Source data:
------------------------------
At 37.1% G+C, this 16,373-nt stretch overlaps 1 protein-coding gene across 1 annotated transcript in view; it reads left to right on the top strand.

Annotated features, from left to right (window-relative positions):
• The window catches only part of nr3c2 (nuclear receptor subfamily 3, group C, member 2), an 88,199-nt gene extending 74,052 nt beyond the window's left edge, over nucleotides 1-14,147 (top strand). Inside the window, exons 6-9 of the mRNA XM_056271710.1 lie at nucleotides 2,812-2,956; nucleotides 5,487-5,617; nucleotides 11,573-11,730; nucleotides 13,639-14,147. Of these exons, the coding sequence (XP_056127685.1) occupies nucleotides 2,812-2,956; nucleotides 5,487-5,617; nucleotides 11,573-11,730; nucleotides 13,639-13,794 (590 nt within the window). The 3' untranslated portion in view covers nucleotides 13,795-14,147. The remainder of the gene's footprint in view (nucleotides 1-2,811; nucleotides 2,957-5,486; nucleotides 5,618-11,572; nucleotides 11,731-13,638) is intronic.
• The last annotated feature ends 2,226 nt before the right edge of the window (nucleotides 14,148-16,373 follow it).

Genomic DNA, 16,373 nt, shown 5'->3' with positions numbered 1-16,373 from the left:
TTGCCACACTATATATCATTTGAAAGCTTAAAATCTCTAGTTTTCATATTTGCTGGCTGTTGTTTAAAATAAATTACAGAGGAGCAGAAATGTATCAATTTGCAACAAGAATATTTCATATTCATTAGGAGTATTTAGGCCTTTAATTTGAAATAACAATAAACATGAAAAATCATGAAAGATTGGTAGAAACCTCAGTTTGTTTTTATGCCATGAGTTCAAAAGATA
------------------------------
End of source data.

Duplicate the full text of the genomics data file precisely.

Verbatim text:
At 37.1% G+C, this 16,373-nt stretch overlaps 1 protein-coding gene across 1 annotated transcript in view; it reads left to right on the top strand.

Annotated features, from left to right (window-relative positions):
• The window catches only part of nr3c2 (nuclear receptor subfamily 3, group C, member 2), an 88,199-nt gene extending 74,052 nt beyond the window's left edge, over nucleotides 1-14,147 (top strand). Inside the window, exons 6-9 of the mRNA XM_056271710.1 lie at nucleotides 2,812-2,956; nucleotides 5,487-5,617; nucleotides 11,573-11,730; nucleotides 13,639-14,147. Of these exons, the coding sequence (XP_056127685.1) occupies nucleotides 2,812-2,956; nucleotides 5,487-5,617; nucleotides 11,573-11,730; nucleotides 13,639-13,794 (590 nt within the window). The 3' untranslated portion in view covers nucleotides 13,795-14,147. The remainder of the gene's footprint in view (nucleotides 1-2,811; nucleotides 2,957-5,486; nucleotides 5,618-11,572; nucleotides 11,731-13,638) is intronic.
• The last annotated feature ends 2,226 nt before the right edge of the window (nucleotides 14,148-16,373 follow it).

Genomic DNA, 16,373 nt, shown 5'->3' with positions numbered 1-16,373 from the left:
TTGCCACACTATATATCATTTGAAAGCTTAAAATCTCTAGTTTTCATATTTGCTGGCTGTTGTTTAAAATAAATTACAGAGGAGCAGAAATGTATCAATTTGCAACAAGAATATTTCATATTCATTAGGAGTATTTAGGCCTTTAATTTGAAATAACAATAAACATGAAAAATCATGAAAGATTGGTAGAAACCTCAGTTTGTTTTTATGCCATGAGTTCAAAAGATA